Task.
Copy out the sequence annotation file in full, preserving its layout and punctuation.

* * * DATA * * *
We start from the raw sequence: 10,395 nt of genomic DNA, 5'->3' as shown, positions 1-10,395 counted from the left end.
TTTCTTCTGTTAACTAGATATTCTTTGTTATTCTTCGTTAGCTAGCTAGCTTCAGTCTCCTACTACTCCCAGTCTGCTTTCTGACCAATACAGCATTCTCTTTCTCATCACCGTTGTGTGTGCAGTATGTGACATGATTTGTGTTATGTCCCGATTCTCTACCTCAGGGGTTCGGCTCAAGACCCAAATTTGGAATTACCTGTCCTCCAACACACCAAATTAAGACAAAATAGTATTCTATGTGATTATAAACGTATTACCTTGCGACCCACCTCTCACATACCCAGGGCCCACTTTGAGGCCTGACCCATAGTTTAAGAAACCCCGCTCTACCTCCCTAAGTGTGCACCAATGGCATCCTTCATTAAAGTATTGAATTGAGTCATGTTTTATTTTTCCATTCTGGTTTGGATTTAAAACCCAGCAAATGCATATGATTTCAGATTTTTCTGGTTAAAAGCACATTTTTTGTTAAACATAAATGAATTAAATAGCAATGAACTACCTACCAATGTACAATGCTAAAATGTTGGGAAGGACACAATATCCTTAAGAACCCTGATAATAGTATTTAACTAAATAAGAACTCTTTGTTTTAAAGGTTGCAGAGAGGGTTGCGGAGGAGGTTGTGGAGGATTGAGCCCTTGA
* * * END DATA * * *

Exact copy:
We start from the raw sequence: 10,395 nt of genomic DNA, 5'->3' as shown, positions 1-10,395 counted from the left end.
TTTCTTCTGTTAACTAGATATTCTTTGTTATTCTTCGTTAGCTAGCTAGCTTCAGTCTCCTACTACTCCCAGTCTGCTTTCTGACCAATACAGCATTCTCTTTCTCATCACCGTTGTGTGTGCAGTATGTGACATGATTTGTGTTATGTCCCGATTCTCTACCTCAGGGGTTCGGCTCAAGACCCAAATTTGGAATTACCTGTCCTCCAACACACCAAATTAAGACAAAATAGTATTCTATGTGATTATAAACGTATTACCTTGCGACCCACCTCTCACATACCCAGGGCCCACTTTGAGGCCTGACCCATAGTTTAAGAAACCCCGCTCTACCTCCCTAAGTGTGCACCAATGGCATCCTTCATTAAAGTATTGAATTGAGTCATGTTTTATTTTTCCATTCTGGTTTGGATTTAAAACCCAGCAAATGCATATGATTTCAGATTTTTCTGGTTAAAAGCACATTTTTTGTTAAACATAAATGAATTAAATAGCAATGAACTACCTACCAATGTACAATGCTAAAATGTTGGGAAGGACACAATATCCTTAAGAACCCTGATAATAGTATTTAACTAAATAAGAACTCTTTGTTTTAAAGGTTGCAGAGAGGGTTGCGGAGGAGGTTGTGGAGGATTGAGCCCTTGA